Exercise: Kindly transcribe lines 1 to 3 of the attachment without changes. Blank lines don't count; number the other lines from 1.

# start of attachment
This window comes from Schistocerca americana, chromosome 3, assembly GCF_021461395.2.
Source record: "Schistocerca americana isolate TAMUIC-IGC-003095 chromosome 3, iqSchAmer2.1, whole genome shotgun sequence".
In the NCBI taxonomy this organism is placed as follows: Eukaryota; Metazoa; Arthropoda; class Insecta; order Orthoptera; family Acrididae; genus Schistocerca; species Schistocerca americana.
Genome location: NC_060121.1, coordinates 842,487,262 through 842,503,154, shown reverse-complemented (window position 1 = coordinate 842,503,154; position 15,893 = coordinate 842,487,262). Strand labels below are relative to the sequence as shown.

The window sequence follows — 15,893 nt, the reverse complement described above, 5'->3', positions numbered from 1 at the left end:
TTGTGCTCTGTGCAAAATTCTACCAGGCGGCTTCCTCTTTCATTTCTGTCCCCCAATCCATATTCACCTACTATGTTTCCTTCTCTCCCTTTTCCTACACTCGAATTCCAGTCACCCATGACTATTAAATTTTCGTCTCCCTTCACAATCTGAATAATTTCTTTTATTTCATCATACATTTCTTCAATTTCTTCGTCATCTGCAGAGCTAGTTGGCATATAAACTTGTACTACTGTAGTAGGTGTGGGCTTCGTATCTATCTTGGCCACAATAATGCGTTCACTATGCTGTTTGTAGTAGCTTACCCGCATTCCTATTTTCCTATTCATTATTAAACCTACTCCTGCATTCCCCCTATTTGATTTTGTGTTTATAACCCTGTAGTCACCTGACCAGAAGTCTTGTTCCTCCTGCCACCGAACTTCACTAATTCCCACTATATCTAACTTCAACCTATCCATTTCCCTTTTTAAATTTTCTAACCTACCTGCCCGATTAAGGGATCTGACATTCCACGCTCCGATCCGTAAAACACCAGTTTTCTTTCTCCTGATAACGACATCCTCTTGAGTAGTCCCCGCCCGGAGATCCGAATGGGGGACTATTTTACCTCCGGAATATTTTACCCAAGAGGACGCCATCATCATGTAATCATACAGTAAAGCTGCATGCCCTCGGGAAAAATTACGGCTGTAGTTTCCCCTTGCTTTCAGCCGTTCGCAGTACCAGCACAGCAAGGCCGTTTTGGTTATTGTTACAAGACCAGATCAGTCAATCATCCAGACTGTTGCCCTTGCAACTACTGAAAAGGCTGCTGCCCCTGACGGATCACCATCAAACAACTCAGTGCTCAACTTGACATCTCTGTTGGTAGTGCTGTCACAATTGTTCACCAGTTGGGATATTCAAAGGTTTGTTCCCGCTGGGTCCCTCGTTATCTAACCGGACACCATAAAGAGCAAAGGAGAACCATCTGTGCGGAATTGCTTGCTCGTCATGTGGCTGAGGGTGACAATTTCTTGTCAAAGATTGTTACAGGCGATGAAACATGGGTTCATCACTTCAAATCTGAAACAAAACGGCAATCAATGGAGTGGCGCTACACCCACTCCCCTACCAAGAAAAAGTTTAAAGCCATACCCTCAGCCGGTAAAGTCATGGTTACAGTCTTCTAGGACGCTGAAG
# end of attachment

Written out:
This window comes from Schistocerca americana, chromosome 3, assembly GCF_021461395.2.
Source record: "Schistocerca americana isolate TAMUIC-IGC-003095 chromosome 3, iqSchAmer2.1, whole genome shotgun sequence".
In the NCBI taxonomy this organism is placed as follows: Eukaryota; Metazoa; Arthropoda; class Insecta; order Orthoptera; family Acrididae; genus Schistocerca; species Schistocerca americana.